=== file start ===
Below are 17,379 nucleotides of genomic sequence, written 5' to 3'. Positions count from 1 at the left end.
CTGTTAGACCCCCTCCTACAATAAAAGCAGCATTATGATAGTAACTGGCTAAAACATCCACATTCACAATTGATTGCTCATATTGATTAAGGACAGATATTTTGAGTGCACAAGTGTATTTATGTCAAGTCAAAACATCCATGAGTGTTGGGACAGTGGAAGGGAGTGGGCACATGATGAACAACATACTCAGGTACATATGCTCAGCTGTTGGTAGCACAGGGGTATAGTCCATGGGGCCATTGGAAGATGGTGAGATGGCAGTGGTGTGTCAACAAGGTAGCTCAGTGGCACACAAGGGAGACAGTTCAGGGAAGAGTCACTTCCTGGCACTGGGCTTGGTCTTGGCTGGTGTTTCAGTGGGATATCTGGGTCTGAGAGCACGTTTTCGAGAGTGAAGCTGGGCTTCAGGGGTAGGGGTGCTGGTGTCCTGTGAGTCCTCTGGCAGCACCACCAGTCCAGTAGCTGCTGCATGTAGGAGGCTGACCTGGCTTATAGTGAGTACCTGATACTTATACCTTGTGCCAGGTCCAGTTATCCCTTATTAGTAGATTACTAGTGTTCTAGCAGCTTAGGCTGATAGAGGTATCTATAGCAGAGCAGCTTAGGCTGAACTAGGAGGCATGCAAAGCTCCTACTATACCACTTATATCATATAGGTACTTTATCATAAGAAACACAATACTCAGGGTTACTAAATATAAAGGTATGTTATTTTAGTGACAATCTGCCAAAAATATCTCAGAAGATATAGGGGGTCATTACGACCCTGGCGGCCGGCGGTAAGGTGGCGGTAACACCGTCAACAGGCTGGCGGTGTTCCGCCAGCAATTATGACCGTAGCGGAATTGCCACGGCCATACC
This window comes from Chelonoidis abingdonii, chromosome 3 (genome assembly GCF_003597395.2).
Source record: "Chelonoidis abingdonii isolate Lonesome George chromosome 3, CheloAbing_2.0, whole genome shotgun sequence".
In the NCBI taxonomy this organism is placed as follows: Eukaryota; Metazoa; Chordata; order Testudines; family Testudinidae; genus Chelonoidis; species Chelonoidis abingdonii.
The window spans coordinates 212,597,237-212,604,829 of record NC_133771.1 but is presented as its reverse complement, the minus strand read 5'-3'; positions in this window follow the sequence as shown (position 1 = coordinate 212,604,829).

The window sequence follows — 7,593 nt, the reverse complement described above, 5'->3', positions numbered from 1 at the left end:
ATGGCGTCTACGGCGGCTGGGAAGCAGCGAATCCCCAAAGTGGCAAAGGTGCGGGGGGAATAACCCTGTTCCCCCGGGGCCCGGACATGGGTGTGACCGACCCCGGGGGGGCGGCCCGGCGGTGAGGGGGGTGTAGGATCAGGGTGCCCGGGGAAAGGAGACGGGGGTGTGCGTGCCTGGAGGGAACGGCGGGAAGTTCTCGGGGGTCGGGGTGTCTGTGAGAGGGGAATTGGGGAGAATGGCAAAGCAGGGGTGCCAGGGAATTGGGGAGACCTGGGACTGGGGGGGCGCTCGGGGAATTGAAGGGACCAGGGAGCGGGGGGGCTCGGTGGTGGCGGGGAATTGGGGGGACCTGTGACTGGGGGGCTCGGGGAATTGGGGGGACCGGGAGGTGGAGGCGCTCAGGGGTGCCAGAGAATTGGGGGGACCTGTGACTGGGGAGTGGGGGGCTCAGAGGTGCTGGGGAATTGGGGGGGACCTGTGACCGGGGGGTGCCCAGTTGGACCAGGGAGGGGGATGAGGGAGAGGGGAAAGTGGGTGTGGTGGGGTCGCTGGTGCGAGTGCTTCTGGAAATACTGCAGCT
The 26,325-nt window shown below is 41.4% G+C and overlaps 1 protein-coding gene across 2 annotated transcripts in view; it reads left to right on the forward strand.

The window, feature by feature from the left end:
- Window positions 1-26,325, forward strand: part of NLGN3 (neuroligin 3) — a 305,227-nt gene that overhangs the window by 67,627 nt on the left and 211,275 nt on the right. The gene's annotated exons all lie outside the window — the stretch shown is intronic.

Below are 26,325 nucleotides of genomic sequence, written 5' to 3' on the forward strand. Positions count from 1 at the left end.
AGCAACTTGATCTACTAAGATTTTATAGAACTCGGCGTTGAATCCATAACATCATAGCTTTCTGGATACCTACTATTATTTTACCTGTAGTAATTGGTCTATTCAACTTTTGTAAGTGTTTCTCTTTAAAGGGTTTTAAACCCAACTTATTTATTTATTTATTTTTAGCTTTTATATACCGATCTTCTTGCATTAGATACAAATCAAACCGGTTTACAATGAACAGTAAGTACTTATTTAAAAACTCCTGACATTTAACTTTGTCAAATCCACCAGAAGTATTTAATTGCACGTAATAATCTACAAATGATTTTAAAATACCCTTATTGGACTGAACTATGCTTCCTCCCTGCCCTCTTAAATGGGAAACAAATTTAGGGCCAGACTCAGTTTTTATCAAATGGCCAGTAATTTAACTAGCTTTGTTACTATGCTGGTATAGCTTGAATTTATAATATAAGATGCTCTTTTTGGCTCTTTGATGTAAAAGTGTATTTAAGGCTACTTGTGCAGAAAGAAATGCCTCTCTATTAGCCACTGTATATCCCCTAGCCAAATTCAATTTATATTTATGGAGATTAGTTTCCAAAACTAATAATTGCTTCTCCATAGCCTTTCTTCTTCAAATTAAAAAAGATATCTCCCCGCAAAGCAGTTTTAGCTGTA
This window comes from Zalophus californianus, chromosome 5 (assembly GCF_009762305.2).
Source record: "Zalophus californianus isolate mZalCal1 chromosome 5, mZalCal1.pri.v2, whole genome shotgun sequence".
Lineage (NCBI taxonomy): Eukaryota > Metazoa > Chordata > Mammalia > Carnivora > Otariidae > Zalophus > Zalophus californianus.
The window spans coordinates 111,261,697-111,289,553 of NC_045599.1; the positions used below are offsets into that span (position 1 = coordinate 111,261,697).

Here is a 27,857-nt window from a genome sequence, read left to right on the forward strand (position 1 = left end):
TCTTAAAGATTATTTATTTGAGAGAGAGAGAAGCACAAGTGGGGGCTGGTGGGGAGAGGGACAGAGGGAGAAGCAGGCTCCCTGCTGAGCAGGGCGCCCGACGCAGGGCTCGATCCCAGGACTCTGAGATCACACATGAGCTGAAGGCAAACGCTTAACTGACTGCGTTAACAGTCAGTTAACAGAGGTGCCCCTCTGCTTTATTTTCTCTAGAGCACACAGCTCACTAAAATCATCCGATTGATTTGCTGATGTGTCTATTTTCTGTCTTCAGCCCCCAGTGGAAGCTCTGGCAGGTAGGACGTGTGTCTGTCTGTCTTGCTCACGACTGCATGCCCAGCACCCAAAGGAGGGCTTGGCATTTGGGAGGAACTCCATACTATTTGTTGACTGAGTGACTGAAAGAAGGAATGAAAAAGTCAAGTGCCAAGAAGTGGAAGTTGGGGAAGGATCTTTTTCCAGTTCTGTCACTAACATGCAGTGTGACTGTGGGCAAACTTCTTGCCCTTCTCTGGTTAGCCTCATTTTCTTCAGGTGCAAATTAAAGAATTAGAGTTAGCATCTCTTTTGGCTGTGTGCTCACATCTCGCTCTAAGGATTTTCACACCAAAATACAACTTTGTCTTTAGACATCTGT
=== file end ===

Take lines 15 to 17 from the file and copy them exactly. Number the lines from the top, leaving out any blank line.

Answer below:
Source record: "Zalophus californianus isolate mZalCal1 chromosome 5, mZalCal1.pri.v2, whole genome shotgun sequence".
Lineage (NCBI taxonomy): Eukaryota > Metazoa > Chordata > Mammalia > Carnivora > Otariidae > Zalophus > Zalophus californianus.
The window spans coordinates 111,261,697-111,289,553 of NC_045599.1; the positions used below are offsets into that span (position 1 = coordinate 111,261,697).